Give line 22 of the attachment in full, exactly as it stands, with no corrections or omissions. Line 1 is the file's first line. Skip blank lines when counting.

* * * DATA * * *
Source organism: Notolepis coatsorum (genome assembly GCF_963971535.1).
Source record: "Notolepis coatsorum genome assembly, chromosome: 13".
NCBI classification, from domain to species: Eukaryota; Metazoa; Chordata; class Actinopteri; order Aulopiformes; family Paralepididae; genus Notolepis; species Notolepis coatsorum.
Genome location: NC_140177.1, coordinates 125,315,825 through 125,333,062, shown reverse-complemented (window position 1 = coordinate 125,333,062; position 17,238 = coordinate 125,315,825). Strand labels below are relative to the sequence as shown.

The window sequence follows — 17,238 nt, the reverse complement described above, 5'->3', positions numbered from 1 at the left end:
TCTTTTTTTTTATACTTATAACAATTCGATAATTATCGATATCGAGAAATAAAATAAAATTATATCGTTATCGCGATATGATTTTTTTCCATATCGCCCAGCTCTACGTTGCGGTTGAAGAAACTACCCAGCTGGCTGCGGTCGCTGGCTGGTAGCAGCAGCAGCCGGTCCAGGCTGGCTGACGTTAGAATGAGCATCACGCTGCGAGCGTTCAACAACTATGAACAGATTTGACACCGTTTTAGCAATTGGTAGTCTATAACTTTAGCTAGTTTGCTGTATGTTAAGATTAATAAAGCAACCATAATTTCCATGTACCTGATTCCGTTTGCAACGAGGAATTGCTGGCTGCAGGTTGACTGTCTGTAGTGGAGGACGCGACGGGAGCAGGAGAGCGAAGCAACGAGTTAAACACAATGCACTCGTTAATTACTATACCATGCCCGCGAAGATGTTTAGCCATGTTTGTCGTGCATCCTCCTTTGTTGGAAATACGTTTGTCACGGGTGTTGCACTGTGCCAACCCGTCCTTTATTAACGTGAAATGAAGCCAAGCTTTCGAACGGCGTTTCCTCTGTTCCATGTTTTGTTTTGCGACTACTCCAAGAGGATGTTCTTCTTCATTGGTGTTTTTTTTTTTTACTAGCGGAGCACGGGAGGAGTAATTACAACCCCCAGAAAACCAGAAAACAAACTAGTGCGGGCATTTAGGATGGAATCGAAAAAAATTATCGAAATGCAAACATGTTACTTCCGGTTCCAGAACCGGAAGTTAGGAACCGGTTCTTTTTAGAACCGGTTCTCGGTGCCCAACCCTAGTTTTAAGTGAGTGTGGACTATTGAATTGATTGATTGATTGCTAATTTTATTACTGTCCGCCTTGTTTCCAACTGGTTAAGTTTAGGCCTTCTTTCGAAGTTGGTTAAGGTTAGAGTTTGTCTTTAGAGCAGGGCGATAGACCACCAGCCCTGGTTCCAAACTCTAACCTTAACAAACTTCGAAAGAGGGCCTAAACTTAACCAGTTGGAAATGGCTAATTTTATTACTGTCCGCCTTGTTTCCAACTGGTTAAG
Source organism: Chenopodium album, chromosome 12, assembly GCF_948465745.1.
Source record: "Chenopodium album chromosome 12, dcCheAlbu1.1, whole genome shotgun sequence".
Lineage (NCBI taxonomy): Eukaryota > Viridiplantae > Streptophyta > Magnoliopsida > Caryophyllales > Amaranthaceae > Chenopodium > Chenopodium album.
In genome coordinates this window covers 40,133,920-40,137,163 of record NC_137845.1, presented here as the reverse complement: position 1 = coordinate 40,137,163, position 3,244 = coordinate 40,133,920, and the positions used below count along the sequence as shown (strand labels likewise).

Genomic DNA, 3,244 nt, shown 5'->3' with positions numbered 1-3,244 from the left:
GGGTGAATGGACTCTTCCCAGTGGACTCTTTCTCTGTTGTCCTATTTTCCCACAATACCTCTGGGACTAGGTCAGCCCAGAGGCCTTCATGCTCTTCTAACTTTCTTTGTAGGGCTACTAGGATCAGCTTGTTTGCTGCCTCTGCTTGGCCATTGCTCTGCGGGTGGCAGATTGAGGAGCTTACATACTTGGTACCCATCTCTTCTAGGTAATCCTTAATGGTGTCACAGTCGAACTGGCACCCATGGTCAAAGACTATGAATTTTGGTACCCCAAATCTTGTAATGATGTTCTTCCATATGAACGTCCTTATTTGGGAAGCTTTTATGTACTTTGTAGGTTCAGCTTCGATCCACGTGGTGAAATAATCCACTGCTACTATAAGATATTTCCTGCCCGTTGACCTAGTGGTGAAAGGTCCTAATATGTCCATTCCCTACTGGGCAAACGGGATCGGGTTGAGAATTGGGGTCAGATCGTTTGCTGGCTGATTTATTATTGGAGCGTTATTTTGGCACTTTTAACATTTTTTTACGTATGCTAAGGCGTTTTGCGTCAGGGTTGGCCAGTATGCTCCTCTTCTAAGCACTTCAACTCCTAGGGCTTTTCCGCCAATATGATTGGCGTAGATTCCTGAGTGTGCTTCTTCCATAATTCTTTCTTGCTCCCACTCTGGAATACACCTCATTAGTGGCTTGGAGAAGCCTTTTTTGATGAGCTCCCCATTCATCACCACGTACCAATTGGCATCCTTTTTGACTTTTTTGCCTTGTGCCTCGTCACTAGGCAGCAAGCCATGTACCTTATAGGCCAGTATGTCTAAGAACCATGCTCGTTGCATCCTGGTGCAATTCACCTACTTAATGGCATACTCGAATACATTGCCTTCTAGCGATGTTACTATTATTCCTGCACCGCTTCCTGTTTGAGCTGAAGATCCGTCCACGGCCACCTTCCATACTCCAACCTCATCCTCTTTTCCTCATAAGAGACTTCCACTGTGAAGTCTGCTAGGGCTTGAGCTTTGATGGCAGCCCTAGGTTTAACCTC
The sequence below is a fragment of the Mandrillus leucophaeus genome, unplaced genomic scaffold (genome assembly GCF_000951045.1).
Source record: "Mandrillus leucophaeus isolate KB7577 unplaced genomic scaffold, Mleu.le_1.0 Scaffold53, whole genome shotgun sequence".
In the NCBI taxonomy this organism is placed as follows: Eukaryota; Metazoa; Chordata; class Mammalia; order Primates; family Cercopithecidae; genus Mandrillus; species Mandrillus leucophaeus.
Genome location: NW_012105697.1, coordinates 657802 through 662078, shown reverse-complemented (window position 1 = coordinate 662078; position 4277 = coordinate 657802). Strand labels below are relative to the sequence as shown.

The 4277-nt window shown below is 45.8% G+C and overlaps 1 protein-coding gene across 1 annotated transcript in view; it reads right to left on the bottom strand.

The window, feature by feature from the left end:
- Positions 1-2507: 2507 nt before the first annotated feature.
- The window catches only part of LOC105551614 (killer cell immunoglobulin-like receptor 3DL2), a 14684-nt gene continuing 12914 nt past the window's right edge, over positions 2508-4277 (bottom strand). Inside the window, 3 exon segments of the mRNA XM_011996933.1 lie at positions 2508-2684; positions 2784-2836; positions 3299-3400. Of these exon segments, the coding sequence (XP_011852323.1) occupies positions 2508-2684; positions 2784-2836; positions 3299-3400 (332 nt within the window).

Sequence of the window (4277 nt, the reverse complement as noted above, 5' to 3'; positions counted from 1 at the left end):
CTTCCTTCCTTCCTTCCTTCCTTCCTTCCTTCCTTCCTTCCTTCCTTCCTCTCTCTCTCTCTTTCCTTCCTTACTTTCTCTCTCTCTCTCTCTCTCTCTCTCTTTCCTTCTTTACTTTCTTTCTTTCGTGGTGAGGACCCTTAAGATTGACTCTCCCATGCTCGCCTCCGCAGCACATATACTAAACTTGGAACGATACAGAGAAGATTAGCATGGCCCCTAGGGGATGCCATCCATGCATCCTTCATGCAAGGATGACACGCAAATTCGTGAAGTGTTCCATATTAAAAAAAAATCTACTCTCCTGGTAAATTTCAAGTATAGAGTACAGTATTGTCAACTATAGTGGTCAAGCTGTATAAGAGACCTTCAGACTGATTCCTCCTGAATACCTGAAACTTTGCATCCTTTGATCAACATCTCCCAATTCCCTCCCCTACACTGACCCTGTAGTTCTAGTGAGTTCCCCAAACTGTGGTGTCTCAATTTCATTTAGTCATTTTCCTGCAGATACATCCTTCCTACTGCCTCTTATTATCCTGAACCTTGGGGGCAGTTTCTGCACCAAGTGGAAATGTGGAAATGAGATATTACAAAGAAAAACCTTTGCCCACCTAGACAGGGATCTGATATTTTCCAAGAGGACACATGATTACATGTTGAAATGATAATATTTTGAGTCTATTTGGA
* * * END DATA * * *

CTTCCTTCCTTCCTTCCTTCCTTCCTTCCTTCCTTCCTTCCTTCCTTCCTCTCTCTCTCTCTTTCCTTCCTTACTTTCTCTCTCTCTCTCTCTCTCTCTCTCTTTCCTTCTTTACTTTCTTTCTTTCGTGGTGAGGACCCTTAAGATTGACTCTCCCATGCTCGCCTCCGCAGCACATATACTAAACTTGGAACGATACAGAGAAGATTAGCATGGCCCCTAGGGGATGCCATCCATGCATCCTTCATGCAAGGATGACACGCAAATTCGTGAAGTGTTCCATATTAAAAAAAAATCTACTCTCCTGGTAAATTTCAAGTATAGAGTACAGTATTGTCAACTATAGTGGTCAAGCTGTATAAGAGACCTTCAGACTGATTCCTCCTGAATACCTGAAACTTTGCATCCTTTGATCAACATCTCCCAATTCCCTCCCCTACACTGACCCTGTAGTTCTAGTGAGTTCCCCAAACTGTGGTGTCTCAATTTCATTTAGTCATTTTCCTGCAGATACATCCTTCCTACTGCCTCTTATTATCCTGAACCTTGGGGGCAGTTTCTGCACCAAGTGGAAATGTGGAAATGAGATATTACAAAGAAAAACCTTTGCCCACCTAGACAGGGATCTGATATTTTCCAAGAGGACACATGATTACATGTTGAAATGATAATATTTTGAGTCTATTTGGA